Social Justice

'Irreversible harm' done as Home Office resumes forcing refugees onto streets after Christmas pause

The government has U-turned on some policies making refugees homeless. But a London homelessness shelter has warned the damage is already done

One reader argued that while the UK has always had a reputation for championing human rights, the current government has damaged this legacy. Image: Number 10/Flickr

Home Office asylum evictions have caused “irreversible harm” despite a series of government U-turns, a London homelessness shelter has said, as refugee evictions resume this week.

Glass Door, which opened its winter night shelter in November, has experienced unmanageable demand thanks in part to the consequences of Rishi Sunak’s government’s drive to clear the asylum backlog.

Its shelters now have a waiting list of more than 600 people, with about a third of the charity’s casework made up of refugees made homeless after leaving Home Office accommodation. 

Referrals were 90% higher than the previous year and the charity has temporarily closed referrals for men.

It comes after The Big Issue revealed the Home Office had U-turned on a policy which gave many refugees as little as a week’s notice before being evicted, a major factor in pushing them onto the streets.

“While we are glad to see the change back to 28 days, a great deal of irreversible harm has already been done over the last four months. There has been a huge human impact, as well as massively increased pressures on local authorities and frontline services,” said Neil Parkinson, Glass Door’s co-head of casework.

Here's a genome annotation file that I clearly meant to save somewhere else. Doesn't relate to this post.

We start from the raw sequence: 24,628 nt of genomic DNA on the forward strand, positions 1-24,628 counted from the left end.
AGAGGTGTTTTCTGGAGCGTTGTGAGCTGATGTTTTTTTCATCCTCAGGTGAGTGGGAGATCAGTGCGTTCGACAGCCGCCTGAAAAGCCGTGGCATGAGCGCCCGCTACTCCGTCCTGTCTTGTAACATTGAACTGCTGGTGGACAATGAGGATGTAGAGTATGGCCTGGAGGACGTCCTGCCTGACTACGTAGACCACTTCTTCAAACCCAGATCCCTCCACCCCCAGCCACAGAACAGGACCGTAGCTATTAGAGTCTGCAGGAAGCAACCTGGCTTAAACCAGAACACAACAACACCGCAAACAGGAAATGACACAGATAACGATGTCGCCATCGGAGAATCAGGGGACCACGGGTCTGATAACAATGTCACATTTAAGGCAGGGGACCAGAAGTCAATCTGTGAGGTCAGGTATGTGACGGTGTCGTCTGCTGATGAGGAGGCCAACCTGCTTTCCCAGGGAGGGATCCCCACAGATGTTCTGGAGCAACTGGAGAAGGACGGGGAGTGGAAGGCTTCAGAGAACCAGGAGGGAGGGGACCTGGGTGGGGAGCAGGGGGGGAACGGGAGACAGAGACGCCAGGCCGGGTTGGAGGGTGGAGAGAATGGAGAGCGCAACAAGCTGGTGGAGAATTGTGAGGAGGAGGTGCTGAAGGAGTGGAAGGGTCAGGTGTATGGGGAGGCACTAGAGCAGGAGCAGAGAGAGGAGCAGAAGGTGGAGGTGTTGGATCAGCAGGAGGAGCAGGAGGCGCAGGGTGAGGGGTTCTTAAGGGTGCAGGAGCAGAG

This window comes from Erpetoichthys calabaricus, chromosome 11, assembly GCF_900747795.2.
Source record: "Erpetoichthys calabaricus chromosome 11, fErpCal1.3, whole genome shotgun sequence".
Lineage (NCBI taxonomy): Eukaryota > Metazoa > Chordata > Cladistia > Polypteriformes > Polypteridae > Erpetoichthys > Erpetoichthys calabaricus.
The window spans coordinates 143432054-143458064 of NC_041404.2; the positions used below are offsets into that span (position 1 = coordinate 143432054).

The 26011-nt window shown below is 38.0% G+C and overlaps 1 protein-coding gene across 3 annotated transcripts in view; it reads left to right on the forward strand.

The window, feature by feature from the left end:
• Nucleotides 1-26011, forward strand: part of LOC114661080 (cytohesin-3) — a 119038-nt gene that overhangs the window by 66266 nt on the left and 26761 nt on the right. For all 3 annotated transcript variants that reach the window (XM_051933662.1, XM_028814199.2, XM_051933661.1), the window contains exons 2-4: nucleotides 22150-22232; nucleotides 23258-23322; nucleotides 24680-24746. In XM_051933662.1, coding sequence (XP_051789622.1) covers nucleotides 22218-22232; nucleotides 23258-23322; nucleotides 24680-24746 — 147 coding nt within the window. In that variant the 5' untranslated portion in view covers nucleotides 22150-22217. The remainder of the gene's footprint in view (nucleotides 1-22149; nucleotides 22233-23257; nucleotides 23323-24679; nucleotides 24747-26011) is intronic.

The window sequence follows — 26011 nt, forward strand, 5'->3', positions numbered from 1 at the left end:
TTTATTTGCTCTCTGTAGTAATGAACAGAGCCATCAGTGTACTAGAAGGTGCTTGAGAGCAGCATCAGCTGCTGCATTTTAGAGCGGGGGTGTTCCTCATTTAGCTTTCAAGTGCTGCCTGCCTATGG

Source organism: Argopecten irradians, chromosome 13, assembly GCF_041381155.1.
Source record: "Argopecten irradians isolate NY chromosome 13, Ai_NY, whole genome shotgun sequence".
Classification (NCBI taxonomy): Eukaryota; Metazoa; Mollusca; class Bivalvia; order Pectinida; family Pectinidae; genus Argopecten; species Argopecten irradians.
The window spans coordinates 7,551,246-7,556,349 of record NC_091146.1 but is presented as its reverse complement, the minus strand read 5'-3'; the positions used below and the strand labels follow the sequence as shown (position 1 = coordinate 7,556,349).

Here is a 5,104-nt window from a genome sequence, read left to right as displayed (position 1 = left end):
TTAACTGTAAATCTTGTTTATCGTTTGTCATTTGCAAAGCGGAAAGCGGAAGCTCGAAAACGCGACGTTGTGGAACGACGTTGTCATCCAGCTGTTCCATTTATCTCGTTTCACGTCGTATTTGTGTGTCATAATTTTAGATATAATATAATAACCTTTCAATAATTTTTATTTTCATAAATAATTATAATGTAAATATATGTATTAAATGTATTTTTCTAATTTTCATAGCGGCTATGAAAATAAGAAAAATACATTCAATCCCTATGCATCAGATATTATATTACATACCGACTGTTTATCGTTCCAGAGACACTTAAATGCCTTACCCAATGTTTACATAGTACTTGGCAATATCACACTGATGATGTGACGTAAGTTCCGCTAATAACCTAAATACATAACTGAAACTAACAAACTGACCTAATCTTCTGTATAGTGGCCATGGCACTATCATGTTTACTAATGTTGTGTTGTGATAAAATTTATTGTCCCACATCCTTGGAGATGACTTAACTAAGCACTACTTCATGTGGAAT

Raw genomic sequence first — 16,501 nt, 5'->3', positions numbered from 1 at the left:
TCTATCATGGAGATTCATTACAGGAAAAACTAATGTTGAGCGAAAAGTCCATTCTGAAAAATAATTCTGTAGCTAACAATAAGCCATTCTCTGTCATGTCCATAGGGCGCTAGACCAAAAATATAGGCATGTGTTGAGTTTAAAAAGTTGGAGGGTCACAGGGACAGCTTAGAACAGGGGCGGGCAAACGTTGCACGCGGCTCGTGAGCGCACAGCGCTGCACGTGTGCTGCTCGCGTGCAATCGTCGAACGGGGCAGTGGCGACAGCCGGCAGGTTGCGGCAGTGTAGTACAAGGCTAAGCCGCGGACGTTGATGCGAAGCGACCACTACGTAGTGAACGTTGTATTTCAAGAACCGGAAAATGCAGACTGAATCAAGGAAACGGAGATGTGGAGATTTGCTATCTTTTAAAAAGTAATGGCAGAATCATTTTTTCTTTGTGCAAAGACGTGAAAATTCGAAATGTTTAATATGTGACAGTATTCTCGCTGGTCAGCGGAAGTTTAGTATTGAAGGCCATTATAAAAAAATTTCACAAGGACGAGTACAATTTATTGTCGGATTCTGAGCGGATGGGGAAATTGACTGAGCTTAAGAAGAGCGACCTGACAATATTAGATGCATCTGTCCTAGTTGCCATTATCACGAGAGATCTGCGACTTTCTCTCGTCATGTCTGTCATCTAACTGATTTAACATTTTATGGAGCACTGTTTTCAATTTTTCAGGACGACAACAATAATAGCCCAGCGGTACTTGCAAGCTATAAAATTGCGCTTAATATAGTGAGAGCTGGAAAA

“Unfortunately, we will likely continue to see increased levels of homelessness as an after-effect of this policy for some time.” 

Asylum evictions resumed on Wednesday (3 January) after a pause for Christmas – seen by many as a tacit admission Home Office policies were causing homelessness.

As the statistics watchdog investigated Rishi Sunak’s claim he has cleared the asylum backlog, the human toll of meeting that target remains.

‘You can feel there is hope now’

On his third Christmas day in England since he fled Yemen, Adam sat down for his first Christmas dinner.

“It was like wow, now I’m in the UK,” he says. After being evicted from asylum accommodation in October, Adam (not his real name) became homeless when he was granted refugee status.

In November, The Big Issue reported how he was moving between host families, unable to rebuild his life. We exposed mistakes that had led to him sleeping on the streets, which prompted an apology from Newham Council. 

Now, he is living in supported accommodation and beginning to find stability. “You have to start step by step,” he says.

Government rules thwarted Adam’s attempts to find work while in the asylum hotel, but he is now preparing for upcoming job interviews, and even able to wonder about a reunion with his family. He credits the change to host families and others who have shown him kindness.

“I feel even that people are different, everything is different,” he says. “You can feel there is hope now. Something very much different.”

In a U-turn first revealed by The Big Issue, the Home Office decided to give asylum seekers more time to find new housing before being evicted from asylum hotels. 

It returned to previous policy, where refugees were given 28 days’ notice from receiving biometric residency permits allowing them to open a bank account and claim benefits, rather than 28 days from when they were told their case had been approved.

The government claimed it had changed course in September – but charities and frontline organisations had not been told. Following a pause for Christmas, asylum evictions resumed on 3 January amid government boasts that the legacy backlog of cases had been cleared.

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